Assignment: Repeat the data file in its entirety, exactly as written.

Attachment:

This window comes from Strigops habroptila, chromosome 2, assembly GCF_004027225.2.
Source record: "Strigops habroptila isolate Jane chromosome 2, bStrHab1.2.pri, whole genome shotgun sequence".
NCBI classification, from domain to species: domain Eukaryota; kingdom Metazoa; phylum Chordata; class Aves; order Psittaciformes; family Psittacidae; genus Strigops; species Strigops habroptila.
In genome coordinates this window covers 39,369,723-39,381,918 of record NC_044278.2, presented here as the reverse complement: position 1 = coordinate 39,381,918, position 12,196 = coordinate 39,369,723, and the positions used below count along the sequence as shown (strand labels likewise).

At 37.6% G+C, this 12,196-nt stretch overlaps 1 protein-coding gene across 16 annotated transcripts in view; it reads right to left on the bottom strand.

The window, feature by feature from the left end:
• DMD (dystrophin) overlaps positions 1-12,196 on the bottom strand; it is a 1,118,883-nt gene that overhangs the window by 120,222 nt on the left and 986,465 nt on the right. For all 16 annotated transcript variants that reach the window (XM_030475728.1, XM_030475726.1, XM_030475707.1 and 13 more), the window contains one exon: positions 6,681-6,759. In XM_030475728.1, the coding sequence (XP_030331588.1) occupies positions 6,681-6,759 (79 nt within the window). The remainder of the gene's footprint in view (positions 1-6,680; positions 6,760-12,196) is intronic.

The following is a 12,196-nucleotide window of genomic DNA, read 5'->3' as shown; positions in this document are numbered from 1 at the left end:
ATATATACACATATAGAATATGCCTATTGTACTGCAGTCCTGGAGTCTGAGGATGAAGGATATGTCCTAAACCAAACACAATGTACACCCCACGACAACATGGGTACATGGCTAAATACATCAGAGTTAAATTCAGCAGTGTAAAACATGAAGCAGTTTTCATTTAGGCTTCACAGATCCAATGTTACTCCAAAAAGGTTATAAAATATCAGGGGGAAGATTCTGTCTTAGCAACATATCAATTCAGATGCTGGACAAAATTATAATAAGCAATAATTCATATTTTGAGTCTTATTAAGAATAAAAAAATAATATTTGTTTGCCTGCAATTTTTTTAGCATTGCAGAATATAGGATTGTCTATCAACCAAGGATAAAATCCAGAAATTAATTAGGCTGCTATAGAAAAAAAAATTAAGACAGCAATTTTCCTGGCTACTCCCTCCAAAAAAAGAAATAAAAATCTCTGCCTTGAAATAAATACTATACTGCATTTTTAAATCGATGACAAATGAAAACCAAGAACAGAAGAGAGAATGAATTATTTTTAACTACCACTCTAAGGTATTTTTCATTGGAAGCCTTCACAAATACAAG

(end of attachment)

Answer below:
This window comes from Strigops habroptila, chromosome 2, assembly GCF_004027225.2.
Source record: "Strigops habroptila isolate Jane chromosome 2, bStrHab1.2.pri, whole genome shotgun sequence".
NCBI classification, from domain to species: domain Eukaryota; kingdom Metazoa; phylum Chordata; class Aves; order Psittaciformes; family Psittacidae; genus Strigops; species Strigops habroptila.
In genome coordinates this window covers 39,369,723-39,381,918 of record NC_044278.2, presented here as the reverse complement: position 1 = coordinate 39,381,918, position 12,196 = coordinate 39,369,723, and the positions used below count along the sequence as shown (strand labels likewise).

At 37.6% G+C, this 12,196-nt stretch overlaps 1 protein-coding gene across 16 annotated transcripts in view; it reads right to left on the bottom strand.

The window, feature by feature from the left end:
• DMD (dystrophin) overlaps positions 1-12,196 on the bottom strand; it is a 1,118,883-nt gene that overhangs the window by 120,222 nt on the left and 986,465 nt on the right. For all 16 annotated transcript variants that reach the window (XM_030475728.1, XM_030475726.1, XM_030475707.1 and 13 more), the window contains one exon: positions 6,681-6,759. In XM_030475728.1, the coding sequence (XP_030331588.1) occupies positions 6,681-6,759 (79 nt within the window). The remainder of the gene's footprint in view (positions 1-6,680; positions 6,760-12,196) is intronic.

The following is a 12,196-nucleotide window of genomic DNA, read 5'->3' as shown; positions in this document are numbered from 1 at the left end:
ATATATACACATATAGAATATGCCTATTGTACTGCAGTCCTGGAGTCTGAGGATGAAGGATATGTCCTAAACCAAACACAATGTACACCCCACGACAACATGGGTACATGGCTAAATACATCAGAGTTAAATTCAGCAGTGTAAAACATGAAGCAGTTTTCATTTAGGCTTCACAGATCCAATGTTACTCCAAAAAGGTTATAAAATATCAGGGGGAAGATTCTGTCTTAGCAACATATCAATTCAGATGCTGGACAAAATTATAATAAGCAATAATTCATATTTTGAGTCTTATTAAGAATAAAAAAATAATATTTGTTTGCCTGCAATTTTTTTAGCATTGCAGAATATAGGATTGTCTATCAACCAAGGATAAAATCCAGAAATTAATTAGGCTGCTATAGAAAAAAAAATTAAGACAGCAATTTTCCTGGCTACTCCCTCCAAAAAAAGAAATAAAAATCTCTGCCTTGAAATAAATACTATACTGCATTTTTAAATCGATGACAAATGAAAACCAAGAACAGAAGAGAGAATGAATTATTTTTAACTACCACTCTAAGGTATTTTTCATTGGAAGCCTTCACAAATACAAG